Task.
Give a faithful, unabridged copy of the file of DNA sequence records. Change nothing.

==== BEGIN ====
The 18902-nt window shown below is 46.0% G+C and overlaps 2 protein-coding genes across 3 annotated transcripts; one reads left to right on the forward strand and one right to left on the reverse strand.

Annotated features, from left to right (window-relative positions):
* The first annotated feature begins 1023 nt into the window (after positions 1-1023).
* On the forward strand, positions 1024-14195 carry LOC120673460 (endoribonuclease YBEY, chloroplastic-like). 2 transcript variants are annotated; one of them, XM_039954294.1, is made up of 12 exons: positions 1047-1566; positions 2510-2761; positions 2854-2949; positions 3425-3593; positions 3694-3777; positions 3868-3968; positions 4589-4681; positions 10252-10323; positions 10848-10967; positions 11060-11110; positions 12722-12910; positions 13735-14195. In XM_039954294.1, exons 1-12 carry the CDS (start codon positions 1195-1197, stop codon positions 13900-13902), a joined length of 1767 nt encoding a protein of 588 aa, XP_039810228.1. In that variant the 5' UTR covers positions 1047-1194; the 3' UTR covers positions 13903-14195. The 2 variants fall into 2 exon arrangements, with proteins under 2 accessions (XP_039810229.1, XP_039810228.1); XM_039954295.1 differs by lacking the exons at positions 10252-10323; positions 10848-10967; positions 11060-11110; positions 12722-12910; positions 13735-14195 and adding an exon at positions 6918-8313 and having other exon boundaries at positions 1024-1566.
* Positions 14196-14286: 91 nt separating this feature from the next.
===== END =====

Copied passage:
The 18902-nt window shown below is 46.0% G+C and overlaps 2 protein-coding genes across 3 annotated transcripts; one reads left to right on the forward strand and one right to left on the reverse strand.

Annotated features, from left to right (window-relative positions):
* The first annotated feature begins 1023 nt into the window (after positions 1-1023).
* On the forward strand, positions 1024-14195 carry LOC120673460 (endoribonuclease YBEY, chloroplastic-like). 2 transcript variants are annotated; one of them, XM_039954294.1, is made up of 12 exons: positions 1047-1566; positions 2510-2761; positions 2854-2949; positions 3425-3593; positions 3694-3777; positions 3868-3968; positions 4589-4681; positions 10252-10323; positions 10848-10967; positions 11060-11110; positions 12722-12910; positions 13735-14195. In XM_039954294.1, exons 1-12 carry the CDS (start codon positions 1195-1197, stop codon positions 13900-13902), a joined length of 1767 nt encoding a protein of 588 aa, XP_039810228.1. In that variant the 5' UTR covers positions 1047-1194; the 3' UTR covers positions 13903-14195. The 2 variants fall into 2 exon arrangements, with proteins under 2 accessions (XP_039810229.1, XP_039810228.1); XM_039954295.1 differs by lacking the exons at positions 10252-10323; positions 10848-10967; positions 11060-11110; positions 12722-12910; positions 13735-14195 and adding an exon at positions 6918-8313 and having other exon boundaries at positions 1024-1566.
* Positions 14196-14286: 91 nt separating this feature from the next.